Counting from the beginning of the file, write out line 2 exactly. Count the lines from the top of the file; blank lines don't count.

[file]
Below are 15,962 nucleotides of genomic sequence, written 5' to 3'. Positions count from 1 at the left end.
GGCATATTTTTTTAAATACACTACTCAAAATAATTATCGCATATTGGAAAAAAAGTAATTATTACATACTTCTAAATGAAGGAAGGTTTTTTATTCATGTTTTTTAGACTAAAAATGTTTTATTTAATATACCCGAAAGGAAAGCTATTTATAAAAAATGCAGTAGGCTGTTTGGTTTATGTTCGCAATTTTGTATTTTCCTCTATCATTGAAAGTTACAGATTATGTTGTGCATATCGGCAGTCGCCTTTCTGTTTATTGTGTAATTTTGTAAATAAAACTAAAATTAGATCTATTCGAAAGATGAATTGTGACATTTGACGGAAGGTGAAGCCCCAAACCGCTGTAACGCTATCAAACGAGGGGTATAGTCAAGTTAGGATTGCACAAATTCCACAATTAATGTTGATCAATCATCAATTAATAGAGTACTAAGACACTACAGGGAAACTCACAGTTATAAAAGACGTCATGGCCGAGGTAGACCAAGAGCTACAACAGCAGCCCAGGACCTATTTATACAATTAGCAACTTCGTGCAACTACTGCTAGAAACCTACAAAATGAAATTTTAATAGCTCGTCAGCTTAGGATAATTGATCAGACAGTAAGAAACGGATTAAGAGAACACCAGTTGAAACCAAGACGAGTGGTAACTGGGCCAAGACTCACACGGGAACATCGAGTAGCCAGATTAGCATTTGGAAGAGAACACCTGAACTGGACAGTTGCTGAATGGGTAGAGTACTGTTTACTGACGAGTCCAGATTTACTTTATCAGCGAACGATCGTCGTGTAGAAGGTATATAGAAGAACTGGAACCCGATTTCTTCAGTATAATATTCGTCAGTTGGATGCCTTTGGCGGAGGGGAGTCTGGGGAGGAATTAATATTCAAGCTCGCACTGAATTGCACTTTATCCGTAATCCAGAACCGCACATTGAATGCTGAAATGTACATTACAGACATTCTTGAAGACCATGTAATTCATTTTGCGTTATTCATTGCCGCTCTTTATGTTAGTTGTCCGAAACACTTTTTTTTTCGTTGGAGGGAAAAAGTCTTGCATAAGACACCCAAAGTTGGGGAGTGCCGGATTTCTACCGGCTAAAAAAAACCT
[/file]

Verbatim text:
GGCATATTTTTTTAAATACACTACTCAAAATAATTATCGCATATTGGAAAAAAAGTAATTATTACATACTTCTAAATGAAGGAAGGTTTTTTATTCATGTTTTTTAGACTAAAAATGTTTTATTTAATATACCCGAAAGGAAAGCTATTTATAAAAAATGCAGTAGGCTGTTTGGTTTATGTTCGCAATTTTGTATTTTCCTCTATCATTGAAAGTTACAGATTATGTTGTGCATATCGGCAGTCGCCTTTCTGTTTATTGTGTAATTTTGTAAATAAAACTAAAATTAGATCTATTCGAAAGATGAATTGTGACATTTGACGGAAGGTGAAGCCCCAAACCGCTGTAACGCTATCAAACGAGGGGTATAGTCAAGTTAGGATTGCACAAATTCCACAATTAATGTTGATCAATCATCAATTAATAGAGTACTAAGACACTACAGGGAAACTCACAGTTATAAAAGACGTCATGGCCGAGGTAGACCAAGAGCTACAACAGCAGCCCAGGACCTATTTATACAATTAGCAACTTCGTGCAACTACTGCTAGAAACCTACAAAATGAAATTTTAATAGCTCGTCAGCTTAGGATAATTGATCAGACAGTAAGAAACGGATTAAGAGAACACCAGTTGAAACCAAGACGAGTGGTAACTGGGCCAAGACTCACACGGGAACATCGAGTAGCCAGATTAGCATTTGGAAGAGAACACCTGAACTGGACAGTTGCTGAATGGGTAGAGTACTGTTTACTGACGAGTCCAGATTTACTTTATCAGCGAACGATCGTCGTGTAGAAGGTATATAGAAGAACTGGAACCCGATTTCTTCAGTATAATATTCGTCAGTTGGATGCCTTTGGCGGAGGGGAGTCTGGGGAGGAATTAATATTCAAGCTCGCACTGAATTGCACTTTATCCGTAATCCAGAACCGCACATTGAATGCTGAAATGTACATTACAGACATTCTTGAAGACCATGTAATTCATTTTGCGTTATTCATTGCCGCTCTTTATGTTAGTTGTCCGAAACACTTTTTTTTTCGTTGGAGGGAAAAAGTCTTGCATAAGACACCCAAAGTTGGGGAGTGCCGGATTTCTACCGGCTAAAAAAAACCT